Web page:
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Article 50 & Q2

over 4 years ago by Christian Pampellonne
Brexit

Brexit has inevitably created uncertainty across the majority of industry sectors – we’ve never been in this situation before, so no one knows how it’s going to play out. The financial services and banking sectors have been the most sensitive, with major names suggesting that they may move some operations out of the UK, however, in the sectors we focus on, the mood isn’t quite so negative where it’s very much business as usual.

Article 50, the trigger to initiate Brexit procedure, was invoked at the end of Q1 and the full process of our withdrawal from the EU, and therefore its full impact, will take two years to complete. From a recruitment sector point of view, there was a key message in Article 50’s accompanying statement, noting that attracting and retaining talent in the UK was a priority. Equal importance was placed on clarifying the status of EU nationals working in the UK. As nothing will change for two years on major issues such as freedom of movement within the EU, we don’t expect to see a different UK workforce any time soon, given employment is at a record high, and demand for candidates in the private sector has been on the rise for 12 months.

The main change that we do expect to see in Q2, and possibly for the rest of the year, is an increase in the demand for temporary candidates. The on-going uncertainty may see less commitment to hiring from organisations, or shorter-term contracts on offer, particularly for senior positions. Qualified interim accountants are currently very much in vogue, and not just for year-end project work. From an employer’s point of view, an experienced interim is a win-win, allowing them to invest in talent to suit their growth plans, while enabling a perm headcount freeze if that is their current Brexit policy.

Retail & Consumer

Innovation and technology are changing the face of this sector way faster than Article 50 is moving. Despite recent rate and rent rises, inflation, and uncertainty on future cross-border sales and tariffs, the bolder companies are continuing to invest in talent to match their growth and change plans. Commercial Finance professionals are in demand across the board to improve the bottom line, as are Group Accountants for presenting financial results and performance to attract investment. While some clients in FMCG are feeling the impact of the poorly performing exchange rate, the rest are continuing to adapt and improve in this ever changing, demanding market.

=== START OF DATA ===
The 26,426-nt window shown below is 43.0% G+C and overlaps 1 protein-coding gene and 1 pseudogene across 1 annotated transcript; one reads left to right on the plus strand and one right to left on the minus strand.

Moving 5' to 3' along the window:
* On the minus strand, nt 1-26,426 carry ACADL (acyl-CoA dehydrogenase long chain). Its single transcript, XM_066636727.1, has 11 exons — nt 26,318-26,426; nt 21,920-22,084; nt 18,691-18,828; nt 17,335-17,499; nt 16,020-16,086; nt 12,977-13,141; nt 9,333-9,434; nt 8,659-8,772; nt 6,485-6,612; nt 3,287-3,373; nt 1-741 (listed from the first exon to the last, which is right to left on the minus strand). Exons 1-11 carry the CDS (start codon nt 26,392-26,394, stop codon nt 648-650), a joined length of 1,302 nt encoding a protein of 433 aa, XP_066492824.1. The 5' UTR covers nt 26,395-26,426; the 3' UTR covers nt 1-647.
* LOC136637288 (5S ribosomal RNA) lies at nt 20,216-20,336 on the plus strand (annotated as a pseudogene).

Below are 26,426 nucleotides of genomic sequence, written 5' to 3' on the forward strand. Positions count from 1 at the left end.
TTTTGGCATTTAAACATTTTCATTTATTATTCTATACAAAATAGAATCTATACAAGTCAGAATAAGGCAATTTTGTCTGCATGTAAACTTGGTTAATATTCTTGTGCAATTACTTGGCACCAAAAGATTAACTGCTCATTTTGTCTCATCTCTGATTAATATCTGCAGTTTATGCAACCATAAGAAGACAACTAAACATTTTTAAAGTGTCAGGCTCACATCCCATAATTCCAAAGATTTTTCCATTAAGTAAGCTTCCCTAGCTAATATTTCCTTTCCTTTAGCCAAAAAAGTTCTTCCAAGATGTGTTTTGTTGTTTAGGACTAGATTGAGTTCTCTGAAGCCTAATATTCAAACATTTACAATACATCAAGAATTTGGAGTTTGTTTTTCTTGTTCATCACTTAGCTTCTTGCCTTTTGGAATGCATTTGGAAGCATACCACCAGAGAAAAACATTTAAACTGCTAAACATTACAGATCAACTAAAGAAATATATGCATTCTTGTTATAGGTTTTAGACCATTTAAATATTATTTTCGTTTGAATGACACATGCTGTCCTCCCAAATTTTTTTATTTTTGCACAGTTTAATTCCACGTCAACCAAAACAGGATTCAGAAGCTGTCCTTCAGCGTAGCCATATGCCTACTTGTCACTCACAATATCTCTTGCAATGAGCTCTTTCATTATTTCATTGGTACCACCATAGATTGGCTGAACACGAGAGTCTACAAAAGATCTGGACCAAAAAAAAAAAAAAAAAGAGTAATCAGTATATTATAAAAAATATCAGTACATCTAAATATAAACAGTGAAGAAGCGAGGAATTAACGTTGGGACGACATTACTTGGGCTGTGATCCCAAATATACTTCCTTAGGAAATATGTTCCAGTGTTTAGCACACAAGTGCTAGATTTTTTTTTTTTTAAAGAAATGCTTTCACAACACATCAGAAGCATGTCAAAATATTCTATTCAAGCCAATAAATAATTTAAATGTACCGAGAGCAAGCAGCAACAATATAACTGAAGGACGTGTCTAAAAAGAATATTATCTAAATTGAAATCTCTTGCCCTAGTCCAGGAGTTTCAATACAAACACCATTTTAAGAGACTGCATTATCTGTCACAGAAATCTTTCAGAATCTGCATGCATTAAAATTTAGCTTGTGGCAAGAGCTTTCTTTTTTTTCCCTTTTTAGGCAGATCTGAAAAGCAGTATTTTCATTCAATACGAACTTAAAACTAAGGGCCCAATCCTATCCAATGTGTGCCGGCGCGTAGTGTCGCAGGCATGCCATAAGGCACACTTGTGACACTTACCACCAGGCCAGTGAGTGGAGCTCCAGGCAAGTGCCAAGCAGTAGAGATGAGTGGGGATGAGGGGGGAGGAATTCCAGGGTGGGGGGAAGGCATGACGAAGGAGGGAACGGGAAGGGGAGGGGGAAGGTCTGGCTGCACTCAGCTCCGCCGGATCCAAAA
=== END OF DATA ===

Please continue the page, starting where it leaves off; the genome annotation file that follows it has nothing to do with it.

Media & Technology

The Tech sector has long relied on niche skill sets, with much of the impressive talent currently in the UK coming from abroad. The focus in this booming sector in the coming months will therefore be on retention, with Brexit uncertainty possibly encouraging some talent to move overseas or make the UK a less attractive place to work. With immigration laws due to change, the sector is lobbying for exemptions for skilled tech candidates from overseas, as well as ensuring the future pipeline of talent is strong from UK universities with overseas graduates encouraged to stay.

For such a dynamic, changing sector, we could well see less innovation and change from companies until the full terms of Article 50 are worked out. Larger brands are facing rising costs and so will most likely concentrate on their core offerings rather than experiment with new, potentially riskier products and services.

Property & Construction

The main change to the Property sector will be influenced by the exchange rate. While there are no direct EU regulations that will affect the property market, a cheap pound will still see foreign investment in property here. However, a natural slowing down is predicted, again due to the overwhelming uncertainty in the City.

Aside from that, Brexit is expected to have very little impact on this sector – house prices outside of London are still increasing due to supply and demand. In terms of house building, it’s estimated that we need to build 174,000 new homes a year to keep up with demand. This figure isn’t being met and with 8% of the workforce in the construction sector comprising EU nationals, it’s hard to see that target being hit any time soon.